Sunday, November 28, 2021

Leake Street Graffiti Tunnel & Arches

London The Unfinished City
Spray Art Graffiti 

Saturday November 27, 2021

Beneath Waterloo Station lie the Leake Street Arches and the famous Leake Street Graffiti Tunnel. It is this 300 metre (985 feet) wall that I had the good fortune to visit on one of my latest walks.

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Judge Dredd.

Every piece of wall was covered, including the ceiling and rubbish bins, with amazing artworks. Some had been up for a few hours, others were still wet while some were still being created.

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Ceiling Art

It was awe inspiring watching the artists work and to see their ideas come to life, in front of me. 

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Heading into the Leake Street Graffiti Tunnel.

Thankfully it was a chilly afternoon, so not too many people were in the tunnel. I would think that in the summer months the heat from people mixing with the spray paint fumes could prove to be a little intoxicating.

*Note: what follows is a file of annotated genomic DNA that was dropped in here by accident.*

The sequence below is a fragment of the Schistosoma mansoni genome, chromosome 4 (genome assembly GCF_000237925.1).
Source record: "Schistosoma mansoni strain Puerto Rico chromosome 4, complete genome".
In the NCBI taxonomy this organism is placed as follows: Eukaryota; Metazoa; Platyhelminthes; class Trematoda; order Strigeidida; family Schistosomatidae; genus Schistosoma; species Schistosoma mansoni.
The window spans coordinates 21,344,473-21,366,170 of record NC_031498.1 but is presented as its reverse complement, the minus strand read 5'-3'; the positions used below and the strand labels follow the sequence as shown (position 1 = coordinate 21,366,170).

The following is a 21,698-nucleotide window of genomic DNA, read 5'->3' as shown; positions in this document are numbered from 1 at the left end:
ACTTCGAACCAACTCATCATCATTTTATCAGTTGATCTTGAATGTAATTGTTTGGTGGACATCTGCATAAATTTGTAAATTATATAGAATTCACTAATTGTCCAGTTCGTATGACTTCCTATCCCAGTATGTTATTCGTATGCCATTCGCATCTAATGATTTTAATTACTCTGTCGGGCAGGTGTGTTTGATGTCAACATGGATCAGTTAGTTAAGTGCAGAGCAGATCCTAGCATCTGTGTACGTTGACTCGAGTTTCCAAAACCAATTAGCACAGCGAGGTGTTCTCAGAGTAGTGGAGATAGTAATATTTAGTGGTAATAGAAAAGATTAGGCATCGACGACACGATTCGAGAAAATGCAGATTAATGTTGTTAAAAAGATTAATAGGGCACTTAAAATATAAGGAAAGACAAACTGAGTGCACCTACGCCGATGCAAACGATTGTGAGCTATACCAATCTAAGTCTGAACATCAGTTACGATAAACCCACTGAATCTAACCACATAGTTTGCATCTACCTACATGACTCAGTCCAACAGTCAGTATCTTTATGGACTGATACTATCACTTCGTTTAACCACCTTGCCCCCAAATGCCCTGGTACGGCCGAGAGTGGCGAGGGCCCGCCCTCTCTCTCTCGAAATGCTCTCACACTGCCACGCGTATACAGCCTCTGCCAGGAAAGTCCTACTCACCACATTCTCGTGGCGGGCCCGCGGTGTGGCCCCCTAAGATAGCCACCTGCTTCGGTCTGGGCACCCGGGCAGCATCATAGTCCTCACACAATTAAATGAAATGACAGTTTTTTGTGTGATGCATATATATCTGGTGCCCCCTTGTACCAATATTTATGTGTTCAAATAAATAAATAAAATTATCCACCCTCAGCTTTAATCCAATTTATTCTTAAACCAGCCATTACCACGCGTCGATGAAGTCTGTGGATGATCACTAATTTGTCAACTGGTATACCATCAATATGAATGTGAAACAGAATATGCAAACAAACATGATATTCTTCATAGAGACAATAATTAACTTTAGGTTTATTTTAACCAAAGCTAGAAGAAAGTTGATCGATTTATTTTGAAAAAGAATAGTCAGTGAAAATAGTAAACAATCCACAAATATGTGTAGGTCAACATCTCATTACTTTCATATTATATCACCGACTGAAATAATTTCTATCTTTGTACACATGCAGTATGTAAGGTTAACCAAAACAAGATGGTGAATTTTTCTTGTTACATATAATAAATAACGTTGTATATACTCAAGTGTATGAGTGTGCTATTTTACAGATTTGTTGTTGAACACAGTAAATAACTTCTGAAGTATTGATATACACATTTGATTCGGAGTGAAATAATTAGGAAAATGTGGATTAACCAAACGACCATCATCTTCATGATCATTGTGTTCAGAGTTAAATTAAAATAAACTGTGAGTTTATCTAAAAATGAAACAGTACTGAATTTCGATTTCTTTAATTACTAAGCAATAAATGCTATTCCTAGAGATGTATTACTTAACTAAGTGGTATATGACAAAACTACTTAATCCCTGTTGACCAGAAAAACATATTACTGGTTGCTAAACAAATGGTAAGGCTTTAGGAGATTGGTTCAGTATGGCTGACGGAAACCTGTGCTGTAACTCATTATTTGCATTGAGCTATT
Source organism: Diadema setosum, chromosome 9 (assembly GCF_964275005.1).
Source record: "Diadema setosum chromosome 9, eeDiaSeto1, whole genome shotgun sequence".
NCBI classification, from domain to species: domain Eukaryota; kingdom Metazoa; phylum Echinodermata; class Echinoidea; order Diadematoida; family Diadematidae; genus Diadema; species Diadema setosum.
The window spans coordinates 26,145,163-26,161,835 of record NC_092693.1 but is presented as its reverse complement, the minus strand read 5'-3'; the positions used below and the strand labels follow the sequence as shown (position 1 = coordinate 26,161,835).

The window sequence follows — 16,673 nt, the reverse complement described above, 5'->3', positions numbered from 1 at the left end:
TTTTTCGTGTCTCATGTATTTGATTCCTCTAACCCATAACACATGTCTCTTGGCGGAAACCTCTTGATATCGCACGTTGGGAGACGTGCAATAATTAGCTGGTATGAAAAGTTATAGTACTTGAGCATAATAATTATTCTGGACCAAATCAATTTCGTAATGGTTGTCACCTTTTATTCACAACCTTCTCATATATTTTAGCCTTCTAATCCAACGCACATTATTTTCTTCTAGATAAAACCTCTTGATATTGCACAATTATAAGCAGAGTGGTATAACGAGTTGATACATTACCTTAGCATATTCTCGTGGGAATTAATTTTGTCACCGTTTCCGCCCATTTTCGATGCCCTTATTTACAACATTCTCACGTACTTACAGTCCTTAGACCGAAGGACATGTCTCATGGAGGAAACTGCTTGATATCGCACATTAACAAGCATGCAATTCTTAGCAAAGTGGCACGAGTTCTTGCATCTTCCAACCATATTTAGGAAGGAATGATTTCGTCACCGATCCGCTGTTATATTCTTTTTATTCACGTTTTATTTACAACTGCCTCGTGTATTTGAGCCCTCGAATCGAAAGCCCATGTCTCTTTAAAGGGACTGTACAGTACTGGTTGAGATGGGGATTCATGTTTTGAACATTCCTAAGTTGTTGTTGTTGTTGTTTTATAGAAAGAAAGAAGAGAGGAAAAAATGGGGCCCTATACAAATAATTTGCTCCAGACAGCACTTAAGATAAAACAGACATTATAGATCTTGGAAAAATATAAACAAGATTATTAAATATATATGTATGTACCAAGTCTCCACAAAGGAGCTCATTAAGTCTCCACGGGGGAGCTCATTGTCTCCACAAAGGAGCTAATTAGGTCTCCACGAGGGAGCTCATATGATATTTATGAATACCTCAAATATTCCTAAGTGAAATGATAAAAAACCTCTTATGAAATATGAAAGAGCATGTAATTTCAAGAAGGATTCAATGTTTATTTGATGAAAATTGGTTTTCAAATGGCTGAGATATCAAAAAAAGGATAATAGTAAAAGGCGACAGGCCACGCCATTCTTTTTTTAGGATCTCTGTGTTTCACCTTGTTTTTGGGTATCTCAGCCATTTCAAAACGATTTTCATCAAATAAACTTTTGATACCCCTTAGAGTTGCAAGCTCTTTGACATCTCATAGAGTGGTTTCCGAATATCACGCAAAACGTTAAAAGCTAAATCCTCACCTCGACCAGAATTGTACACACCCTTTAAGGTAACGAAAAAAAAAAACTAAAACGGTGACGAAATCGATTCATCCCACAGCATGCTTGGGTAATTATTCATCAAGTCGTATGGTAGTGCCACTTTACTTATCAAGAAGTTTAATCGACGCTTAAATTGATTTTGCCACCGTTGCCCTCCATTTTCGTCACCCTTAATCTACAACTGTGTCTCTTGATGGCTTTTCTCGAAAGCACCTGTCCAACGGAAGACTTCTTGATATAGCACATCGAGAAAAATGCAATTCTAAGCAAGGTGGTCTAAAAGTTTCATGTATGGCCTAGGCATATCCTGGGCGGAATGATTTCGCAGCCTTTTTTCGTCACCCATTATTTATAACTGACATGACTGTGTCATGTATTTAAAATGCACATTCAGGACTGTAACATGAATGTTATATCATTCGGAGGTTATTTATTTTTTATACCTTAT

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Graffiti Bins

Bars, restaurants, London’s first board game cafĂ©, kitchens, venue spaces and much more are all situated in the various arches, of which there are eight, beneath Waterloo Station.

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Words of Wisdom.

If you are ever in the area, or, even if you are not, you should definitely pay this place a visit.

Monday, November 01, 2021

Channel 4 Headquarters


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Big 4.
Wednesday October 27, 2021.

It was a beautiful October morning as my youngest, Keilyn, and I made our way around London. Having stopped to see the Changing of the Guard at Buckingham Palace, we decided to go for a stroll in which Keilyn would be the navigator.

We headed south down Buckingham Gate and on to Artillery Row, before turning westward towards Great Peter Street. The smell of street food emanating from Strutton Ground was intoxicating, but it was the giant number '4', off to our right, which had Keilyn's attention. So, we crossed on to Horseferry Road to investigate. 

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Channel 4 HQ.

Keilyn had soon put two-and-two together and realised that this was the home of Channel 4 television. We took some photos, trying not to get passers-by in the images, but, as it was close to lunchtime, this proved difficult.